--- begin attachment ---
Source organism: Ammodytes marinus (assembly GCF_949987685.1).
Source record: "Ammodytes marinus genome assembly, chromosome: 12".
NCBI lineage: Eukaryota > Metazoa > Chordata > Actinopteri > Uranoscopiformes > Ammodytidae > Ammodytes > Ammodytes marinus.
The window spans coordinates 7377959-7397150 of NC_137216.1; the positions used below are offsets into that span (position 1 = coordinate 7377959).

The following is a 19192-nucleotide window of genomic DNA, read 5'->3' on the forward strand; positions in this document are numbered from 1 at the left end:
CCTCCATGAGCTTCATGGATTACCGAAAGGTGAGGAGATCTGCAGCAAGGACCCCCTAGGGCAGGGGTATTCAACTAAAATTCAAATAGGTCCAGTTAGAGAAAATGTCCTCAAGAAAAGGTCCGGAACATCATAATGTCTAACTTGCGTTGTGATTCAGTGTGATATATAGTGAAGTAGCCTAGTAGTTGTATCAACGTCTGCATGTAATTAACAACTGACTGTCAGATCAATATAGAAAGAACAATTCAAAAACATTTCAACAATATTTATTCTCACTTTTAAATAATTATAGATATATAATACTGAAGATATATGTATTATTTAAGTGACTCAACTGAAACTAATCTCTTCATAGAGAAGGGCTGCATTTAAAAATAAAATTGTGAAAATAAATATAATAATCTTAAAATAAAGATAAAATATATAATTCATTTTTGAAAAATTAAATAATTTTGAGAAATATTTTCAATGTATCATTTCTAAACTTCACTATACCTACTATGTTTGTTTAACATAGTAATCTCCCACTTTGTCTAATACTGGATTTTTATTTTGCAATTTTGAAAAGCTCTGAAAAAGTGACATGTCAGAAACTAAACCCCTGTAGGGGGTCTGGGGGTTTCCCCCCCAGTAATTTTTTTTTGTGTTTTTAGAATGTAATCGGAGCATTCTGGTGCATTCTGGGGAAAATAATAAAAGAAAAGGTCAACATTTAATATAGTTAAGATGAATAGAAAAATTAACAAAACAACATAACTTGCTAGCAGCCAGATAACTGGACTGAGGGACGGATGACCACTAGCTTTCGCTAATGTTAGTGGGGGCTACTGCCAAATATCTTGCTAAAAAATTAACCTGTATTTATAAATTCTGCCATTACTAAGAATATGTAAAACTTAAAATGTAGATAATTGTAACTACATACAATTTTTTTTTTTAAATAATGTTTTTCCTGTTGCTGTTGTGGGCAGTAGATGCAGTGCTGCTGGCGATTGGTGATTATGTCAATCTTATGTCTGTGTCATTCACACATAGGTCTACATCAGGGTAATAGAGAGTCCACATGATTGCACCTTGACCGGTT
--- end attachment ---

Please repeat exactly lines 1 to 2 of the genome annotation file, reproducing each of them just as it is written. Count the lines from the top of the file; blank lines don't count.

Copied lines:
Source organism: Ammodytes marinus (assembly GCF_949987685.1).
Source record: "Ammodytes marinus genome assembly, chromosome: 12".